Washington on his way home to see
his uncle. He will return to the can
al via New Orleans, in time to report
for duty on January 23.
He is a sturdy believer in the lock
system which is being used, saying he
doesn't believe th~e canal could ever
have been completed successfully un
der any other system. He is delighted
with 'the work and with the country.
.The Only Chance.
"If those California women run for
office do you not 'think they would be
guilty of purchasing votes?"
"Not unless they got green trading
stamps with them."-Houston- Post.
One Cent a Word. No ad
vertisement taken for less
than 25 cents.
FOR SALE--House and lot on Glenn
street. Good location with all mod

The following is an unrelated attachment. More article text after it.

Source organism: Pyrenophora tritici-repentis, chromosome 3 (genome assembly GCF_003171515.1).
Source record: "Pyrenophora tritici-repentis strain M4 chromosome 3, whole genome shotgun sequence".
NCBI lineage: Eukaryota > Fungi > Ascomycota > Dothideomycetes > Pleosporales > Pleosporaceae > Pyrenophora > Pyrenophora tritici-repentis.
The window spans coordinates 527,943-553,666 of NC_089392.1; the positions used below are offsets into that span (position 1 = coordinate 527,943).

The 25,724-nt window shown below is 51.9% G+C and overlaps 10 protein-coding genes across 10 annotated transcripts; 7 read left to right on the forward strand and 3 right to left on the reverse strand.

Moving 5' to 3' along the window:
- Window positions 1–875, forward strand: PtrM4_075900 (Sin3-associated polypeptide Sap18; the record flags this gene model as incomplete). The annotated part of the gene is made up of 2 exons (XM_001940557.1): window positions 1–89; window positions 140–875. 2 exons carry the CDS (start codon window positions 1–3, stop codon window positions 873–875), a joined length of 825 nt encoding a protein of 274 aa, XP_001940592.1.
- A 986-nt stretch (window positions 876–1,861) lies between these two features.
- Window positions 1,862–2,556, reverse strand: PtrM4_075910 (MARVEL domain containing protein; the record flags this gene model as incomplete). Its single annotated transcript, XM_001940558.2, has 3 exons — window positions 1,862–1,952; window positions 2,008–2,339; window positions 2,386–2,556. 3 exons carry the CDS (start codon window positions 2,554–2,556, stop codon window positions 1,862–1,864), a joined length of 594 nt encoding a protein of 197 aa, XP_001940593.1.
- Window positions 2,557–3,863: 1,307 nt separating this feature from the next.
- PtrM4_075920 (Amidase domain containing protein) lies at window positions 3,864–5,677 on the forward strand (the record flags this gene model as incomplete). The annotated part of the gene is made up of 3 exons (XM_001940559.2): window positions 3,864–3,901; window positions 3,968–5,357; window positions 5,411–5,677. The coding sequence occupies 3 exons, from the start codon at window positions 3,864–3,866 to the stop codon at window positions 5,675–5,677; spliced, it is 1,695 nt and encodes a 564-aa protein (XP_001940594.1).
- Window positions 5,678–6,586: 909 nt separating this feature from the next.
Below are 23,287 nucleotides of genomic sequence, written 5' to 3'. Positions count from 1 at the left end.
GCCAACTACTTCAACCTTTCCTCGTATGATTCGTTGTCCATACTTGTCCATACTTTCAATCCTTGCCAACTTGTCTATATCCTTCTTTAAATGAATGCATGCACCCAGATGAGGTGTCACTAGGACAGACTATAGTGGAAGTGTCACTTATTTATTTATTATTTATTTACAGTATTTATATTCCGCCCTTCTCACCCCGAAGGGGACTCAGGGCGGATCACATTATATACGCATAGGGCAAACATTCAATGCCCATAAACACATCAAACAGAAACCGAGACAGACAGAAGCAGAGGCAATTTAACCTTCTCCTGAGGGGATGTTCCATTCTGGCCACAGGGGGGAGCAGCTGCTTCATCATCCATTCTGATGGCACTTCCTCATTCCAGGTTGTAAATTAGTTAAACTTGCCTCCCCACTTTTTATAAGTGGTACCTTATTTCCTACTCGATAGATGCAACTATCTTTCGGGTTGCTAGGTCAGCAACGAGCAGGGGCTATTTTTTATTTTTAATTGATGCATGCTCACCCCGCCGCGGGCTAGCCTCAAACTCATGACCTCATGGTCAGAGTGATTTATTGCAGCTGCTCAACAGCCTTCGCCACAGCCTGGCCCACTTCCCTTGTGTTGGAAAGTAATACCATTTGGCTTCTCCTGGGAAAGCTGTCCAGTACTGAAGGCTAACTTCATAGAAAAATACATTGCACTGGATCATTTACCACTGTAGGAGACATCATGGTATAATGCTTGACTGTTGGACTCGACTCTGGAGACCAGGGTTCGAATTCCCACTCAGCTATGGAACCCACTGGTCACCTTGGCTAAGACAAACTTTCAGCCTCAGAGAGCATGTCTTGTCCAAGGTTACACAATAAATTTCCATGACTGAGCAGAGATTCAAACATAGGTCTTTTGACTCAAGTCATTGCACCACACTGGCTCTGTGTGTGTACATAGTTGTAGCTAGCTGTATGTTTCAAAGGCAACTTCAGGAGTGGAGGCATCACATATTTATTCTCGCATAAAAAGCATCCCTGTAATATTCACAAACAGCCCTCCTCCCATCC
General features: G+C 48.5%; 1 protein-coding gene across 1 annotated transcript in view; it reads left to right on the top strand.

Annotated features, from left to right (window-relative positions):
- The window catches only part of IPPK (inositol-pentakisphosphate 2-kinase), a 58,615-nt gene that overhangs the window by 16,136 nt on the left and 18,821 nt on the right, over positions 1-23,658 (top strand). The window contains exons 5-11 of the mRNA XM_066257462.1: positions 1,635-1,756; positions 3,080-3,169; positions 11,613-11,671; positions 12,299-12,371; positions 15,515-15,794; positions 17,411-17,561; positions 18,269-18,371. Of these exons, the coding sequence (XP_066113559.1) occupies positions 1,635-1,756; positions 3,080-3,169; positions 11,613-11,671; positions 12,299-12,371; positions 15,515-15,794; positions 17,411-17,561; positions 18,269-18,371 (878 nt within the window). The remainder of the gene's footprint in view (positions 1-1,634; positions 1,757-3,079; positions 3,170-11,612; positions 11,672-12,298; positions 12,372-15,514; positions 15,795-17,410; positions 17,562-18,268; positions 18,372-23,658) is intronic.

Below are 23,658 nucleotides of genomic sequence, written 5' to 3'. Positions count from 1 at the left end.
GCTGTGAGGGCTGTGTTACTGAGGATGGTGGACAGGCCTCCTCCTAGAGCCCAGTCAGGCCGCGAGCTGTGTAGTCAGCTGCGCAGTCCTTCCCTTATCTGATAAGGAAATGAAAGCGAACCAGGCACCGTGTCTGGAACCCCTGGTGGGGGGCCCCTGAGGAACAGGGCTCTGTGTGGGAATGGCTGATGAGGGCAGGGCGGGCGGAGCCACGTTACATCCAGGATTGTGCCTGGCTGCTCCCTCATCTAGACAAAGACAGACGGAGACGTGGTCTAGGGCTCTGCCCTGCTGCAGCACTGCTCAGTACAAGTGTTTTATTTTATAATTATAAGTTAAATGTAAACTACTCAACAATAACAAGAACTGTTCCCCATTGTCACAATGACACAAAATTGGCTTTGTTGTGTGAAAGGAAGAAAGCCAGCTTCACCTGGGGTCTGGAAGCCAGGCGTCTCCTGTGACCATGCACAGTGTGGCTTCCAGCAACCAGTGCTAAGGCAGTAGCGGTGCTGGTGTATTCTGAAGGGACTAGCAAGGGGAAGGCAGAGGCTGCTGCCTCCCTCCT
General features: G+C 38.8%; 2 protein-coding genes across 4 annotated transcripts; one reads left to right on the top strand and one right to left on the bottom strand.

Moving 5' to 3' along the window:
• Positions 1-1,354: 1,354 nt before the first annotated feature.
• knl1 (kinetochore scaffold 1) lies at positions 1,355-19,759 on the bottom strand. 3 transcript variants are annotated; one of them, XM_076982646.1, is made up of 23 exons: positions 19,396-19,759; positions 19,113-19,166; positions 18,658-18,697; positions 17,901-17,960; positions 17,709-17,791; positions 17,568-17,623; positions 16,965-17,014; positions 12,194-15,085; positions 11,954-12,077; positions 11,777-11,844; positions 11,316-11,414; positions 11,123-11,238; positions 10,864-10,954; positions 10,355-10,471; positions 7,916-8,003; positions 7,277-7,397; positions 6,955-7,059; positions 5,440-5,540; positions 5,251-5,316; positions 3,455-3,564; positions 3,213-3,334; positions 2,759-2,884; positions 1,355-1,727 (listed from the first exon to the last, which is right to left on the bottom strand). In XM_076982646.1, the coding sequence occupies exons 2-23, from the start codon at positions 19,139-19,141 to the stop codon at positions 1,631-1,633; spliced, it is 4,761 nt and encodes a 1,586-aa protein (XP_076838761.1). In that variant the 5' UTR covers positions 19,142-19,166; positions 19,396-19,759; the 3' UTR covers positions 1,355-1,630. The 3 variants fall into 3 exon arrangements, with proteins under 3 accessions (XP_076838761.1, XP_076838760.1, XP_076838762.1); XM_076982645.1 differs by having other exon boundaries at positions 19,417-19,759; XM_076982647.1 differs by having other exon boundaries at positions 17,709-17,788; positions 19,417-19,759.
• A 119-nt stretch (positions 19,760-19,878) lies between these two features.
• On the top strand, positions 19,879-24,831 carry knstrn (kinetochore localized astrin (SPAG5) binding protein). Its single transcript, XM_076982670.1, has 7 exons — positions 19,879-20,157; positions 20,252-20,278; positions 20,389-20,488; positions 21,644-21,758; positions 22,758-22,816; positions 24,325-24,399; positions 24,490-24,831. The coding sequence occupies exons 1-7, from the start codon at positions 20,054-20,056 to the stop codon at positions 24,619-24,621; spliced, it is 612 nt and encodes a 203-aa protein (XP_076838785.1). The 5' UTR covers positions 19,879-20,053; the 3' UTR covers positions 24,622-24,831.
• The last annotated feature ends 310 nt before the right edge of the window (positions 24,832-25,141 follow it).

ern conveniences. A biargain for
quick sale. Apply to R. J. Watts,
Newb'errry, S. 0. 1-2-it
FOR RENT--Two-hiorse farm, two
miles west of Newberry. Good
buildings, fine water and pasture.
J. J. Amick, R. F. D. 1, - Kinards,
S. C. 1-2-3t.
WANTED-Lady to travel in South
Carolina for 1912. Soaps, grocery
specialties, candies, etc. Good pay
and tailor made suit in 90 days. Ex
perience unnecessary. McBrady &
Co., Chicago. . 1-2-it.
WANTED-Position by experienced
stenographer. Address "J," care
The Herald and News. 1-2-4t.
FREE-Windows of Heaven No. 10.
Send to me 12 names and addresses
of music leaders or teachers, writ
ten plainly, and I will mail to you
a copy of my new song book, No.
10, for 1912.. No. 10 is the best song
book I have published. J. B.
Vaughan, Athens, Ga. 1-2-1t
SALE OF PERSONAL PROPERTY.
At the late residence of Mrs. Harriet
Long, deceased, in No. 9 township, on
Saturday, January 20, 19 i?,~. at 11
o'clock a. in., I will sell to the high
est bidder for cash the personal prop
erty of which Mrs. Harriet Long died,
seized and possessed, consisting of